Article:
One of the most important functions for managers and leaders in all organizations is the development and execution of budgets. It’s important to develop a framework that allows the organization to set priorities, conserve funds, invest in high-priority objectives, and fight the growth of bureaucracies.
I developed and refined a budget approach that I found to be useful during normal budget cycles but especially during expansions or contractions. It’s also been shown to be useful for both for-profit and not-for-profit organizations.
Here is a synopsis of the framework:
Budget Prioritization Framework
|Investments that will yield incremental revenue within an acceptable payback period.
|Investments that will yield cost savings within an acceptable payback period.
|Expenditures that support the adopted strategic plan.
|Expenditures to reduce bottlenecks, increase productivity, or improve customer satisfaction.
During budget planning, I think it’s best to put incremental decisions into priority categories 1 through 4. Category 1 is budget investments that add to revenue. Category 2 is budget investments that reduce expenses. Category 3 is budget expenditures that support the adopted strategic plan. Category 4 is most other budget expenditures that improve overall operations.
Generally, Categories 1 and 2 should be funded before Categories 3 and 4.
My experience is that most budget managers will try to argue that their budget requests are 1 and 2. I have found it best to put the organization’s CFO in charge of analytically determining the payback of a particular investment. The payback period should be estimated based upon the incremental revenue generated or incremental savings generated. Payback is the time it takes for that particular investment to start adding beyond its costs. During budget reductions, this could be used to save positions.
During periods of severe budget concerns, I’ve seen payback metrics of as quick as six months. For less cautious times, I’ve seen payback periods of up to two years. In either case, the CFO should feel comfortable transparently sharing a data-driven computation justifying the payback period for each item being ranked.
Example 1: A budget request comes in to hire a new salesperson. The CFO reviews data that shows the ramp-up period for a new salesperson is averaging about 3 months and the sales cycle is 6 to 12 months. Also, a fully performant salesperson generates about 6 times their cost in sales. So, the CFO might conservatively estimate that at the 1-year point an average high-quality salesperson has generated 2 times their costs. This would probably indicate a payback period of 9 months.
Example 2: A budget request comes in to buy some software that will increase productivity and is proposed as a Category 2 investment. The CFO needs to find a way that organizational costs actually go down. If the software just enables tasks to be done faster or more completely, then it is category 4. However, if the organization can be downsized as a result of bringing the software onboard, then it has a computable payback period for a Category 2 investment. If the organization is growing rapidly and adopting the software allows the required tasks to be done by the same number of people while scaling, there could be an argument for Category 3, assuming organization scaling is part of the strategic plan.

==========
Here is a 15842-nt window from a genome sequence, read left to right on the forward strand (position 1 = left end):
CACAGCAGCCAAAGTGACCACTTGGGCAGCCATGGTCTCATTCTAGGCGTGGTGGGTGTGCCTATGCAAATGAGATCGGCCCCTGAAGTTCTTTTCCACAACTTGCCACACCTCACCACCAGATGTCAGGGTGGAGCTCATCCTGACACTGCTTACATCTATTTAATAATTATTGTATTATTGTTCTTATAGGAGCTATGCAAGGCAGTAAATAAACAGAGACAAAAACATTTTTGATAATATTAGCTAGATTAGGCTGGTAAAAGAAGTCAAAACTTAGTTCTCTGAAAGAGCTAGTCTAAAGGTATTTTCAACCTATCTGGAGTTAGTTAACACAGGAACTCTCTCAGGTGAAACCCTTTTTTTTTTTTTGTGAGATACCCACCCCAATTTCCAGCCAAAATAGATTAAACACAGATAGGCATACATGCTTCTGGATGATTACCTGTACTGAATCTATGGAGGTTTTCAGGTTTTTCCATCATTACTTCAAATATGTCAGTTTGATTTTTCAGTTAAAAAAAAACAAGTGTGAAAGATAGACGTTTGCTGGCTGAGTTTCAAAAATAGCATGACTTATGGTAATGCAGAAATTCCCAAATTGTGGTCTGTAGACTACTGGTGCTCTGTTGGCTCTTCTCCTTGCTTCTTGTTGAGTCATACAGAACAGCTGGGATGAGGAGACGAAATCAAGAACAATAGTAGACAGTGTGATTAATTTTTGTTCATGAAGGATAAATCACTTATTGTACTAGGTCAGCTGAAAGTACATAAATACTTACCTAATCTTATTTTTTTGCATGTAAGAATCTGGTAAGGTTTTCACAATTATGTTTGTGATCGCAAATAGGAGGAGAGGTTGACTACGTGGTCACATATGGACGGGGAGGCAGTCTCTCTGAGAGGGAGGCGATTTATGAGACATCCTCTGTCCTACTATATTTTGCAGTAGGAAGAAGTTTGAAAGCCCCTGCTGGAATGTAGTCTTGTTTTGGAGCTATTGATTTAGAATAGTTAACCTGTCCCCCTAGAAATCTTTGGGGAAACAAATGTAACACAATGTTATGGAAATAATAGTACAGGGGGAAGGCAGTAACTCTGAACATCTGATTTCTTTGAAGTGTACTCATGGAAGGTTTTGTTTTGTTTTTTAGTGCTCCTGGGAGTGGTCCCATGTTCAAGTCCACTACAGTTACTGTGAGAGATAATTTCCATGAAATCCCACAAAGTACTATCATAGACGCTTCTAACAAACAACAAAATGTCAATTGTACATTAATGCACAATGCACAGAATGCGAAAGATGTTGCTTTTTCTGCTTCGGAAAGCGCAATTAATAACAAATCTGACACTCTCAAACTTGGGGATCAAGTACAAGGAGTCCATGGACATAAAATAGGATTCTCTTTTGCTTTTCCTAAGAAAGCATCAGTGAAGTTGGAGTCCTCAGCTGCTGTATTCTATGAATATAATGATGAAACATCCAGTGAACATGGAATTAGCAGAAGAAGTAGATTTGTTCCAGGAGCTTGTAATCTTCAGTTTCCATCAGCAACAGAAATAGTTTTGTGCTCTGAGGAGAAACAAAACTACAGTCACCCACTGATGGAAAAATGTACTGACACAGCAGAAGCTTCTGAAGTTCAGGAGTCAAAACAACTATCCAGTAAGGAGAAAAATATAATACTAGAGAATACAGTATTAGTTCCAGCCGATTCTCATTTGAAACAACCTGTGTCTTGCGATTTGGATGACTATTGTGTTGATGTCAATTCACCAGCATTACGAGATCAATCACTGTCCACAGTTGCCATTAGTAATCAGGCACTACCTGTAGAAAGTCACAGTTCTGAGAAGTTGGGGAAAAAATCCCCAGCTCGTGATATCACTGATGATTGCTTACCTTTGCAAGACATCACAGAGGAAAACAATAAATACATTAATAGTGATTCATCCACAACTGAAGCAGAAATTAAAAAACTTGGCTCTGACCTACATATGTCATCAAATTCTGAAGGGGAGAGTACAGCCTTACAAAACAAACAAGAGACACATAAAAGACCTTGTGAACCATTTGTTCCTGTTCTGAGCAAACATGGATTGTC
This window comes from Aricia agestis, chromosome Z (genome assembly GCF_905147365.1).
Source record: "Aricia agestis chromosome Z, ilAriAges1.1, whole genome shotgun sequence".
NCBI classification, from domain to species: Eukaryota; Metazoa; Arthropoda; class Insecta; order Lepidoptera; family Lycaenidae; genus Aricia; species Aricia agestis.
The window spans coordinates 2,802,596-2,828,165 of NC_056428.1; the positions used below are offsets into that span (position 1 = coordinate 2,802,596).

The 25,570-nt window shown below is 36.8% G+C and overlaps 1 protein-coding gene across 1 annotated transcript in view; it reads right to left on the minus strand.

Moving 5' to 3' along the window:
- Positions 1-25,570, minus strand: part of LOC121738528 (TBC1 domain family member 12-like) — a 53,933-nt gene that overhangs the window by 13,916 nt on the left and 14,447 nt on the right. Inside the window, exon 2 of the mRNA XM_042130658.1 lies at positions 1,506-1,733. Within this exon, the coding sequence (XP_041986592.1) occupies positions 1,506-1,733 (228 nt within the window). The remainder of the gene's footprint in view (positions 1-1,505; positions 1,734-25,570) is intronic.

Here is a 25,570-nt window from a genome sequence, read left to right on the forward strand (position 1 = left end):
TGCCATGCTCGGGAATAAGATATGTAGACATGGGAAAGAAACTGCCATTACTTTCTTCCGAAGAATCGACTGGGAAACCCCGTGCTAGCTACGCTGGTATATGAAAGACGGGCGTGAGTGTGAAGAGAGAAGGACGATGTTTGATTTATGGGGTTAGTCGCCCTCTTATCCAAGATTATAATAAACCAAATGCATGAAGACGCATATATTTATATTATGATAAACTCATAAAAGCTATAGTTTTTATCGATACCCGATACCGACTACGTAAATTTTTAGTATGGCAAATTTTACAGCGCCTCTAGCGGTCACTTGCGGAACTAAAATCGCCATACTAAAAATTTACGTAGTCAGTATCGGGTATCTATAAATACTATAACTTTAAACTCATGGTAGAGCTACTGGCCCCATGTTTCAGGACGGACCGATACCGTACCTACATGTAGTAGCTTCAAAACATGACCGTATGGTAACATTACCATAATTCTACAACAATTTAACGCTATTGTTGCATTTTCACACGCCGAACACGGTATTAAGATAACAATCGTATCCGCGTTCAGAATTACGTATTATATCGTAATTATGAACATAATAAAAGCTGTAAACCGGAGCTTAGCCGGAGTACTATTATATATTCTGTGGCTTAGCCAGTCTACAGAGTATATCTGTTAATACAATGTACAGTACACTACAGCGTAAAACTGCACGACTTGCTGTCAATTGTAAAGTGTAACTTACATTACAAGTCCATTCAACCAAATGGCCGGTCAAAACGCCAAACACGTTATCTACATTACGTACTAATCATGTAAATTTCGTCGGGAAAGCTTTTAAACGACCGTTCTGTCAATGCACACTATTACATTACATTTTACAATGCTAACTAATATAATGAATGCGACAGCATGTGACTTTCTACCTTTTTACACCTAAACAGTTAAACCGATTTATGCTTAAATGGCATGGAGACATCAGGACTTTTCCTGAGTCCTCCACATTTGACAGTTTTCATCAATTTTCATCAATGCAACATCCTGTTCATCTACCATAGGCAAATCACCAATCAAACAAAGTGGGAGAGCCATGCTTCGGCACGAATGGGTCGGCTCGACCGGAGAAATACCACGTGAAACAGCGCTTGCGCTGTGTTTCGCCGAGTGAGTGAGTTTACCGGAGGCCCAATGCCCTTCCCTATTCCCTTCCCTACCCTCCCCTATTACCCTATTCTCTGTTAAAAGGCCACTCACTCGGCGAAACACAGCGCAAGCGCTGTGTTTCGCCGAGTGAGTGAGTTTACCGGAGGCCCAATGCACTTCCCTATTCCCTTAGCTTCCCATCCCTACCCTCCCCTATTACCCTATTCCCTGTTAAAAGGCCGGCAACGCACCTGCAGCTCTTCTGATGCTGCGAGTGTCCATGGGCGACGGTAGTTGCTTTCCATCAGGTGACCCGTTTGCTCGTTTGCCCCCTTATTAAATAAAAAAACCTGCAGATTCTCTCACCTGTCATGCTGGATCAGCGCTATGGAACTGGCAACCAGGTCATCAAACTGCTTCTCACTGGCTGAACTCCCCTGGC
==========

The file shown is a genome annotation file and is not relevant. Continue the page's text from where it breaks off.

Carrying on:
Example 3: Marketing may start by saying their entire budget is category 1, since the goal is to influence revenue. Under this framework that is not acceptable and marketing expenditures are generally category 3 or 4. However, the CFO should look at data-driven metrics by individual programs. Attending a particular tradeshow last year may have resulted in 4 new customers with an average sales price that can be used to estimate the payback. Alternatively, previous advertising campaigns were shown to yield a certain success rate that could be used to estimate an incremental revenue stream for estimating a payback.
Note that the CFO doesn’t have to generate these estimates from scratch. It is OK for the organization units making the requests to provide the data, analytics, and models. However, the CFO needs to review the computations and feel comfortable supporting the analysis as is or making adjustments. The CFO should also be willing to have the estimates reviewed in the future to understand the success of the predictive models.
After items have been categorized and then ranked by payback, the business leadership can then review the budgets and proposed items and make selections. This framework helps to focus the entire organization on the most important deliverables.
Incidentally, most of the expenditures that grow bureaucracy and organizational bloat occur in category 4. There are several posts in this blog that discuss the challenges of holding back growth in bureaucracy. I have used this approach to help identify the most important investments and to reduce the amount of funding for items that increase bureaucracy.
Generally, everyone is working too hard, so additional personnel is required. Just as likely key people want to add capabilities to the organization. The easiest way to accomplish these goals is to request additional budget. However, many times the best approach should be to stop doing things that are less effective or less important to fund these new activities. Budget constraint helps to force this kind of innovation at the working unit levels.
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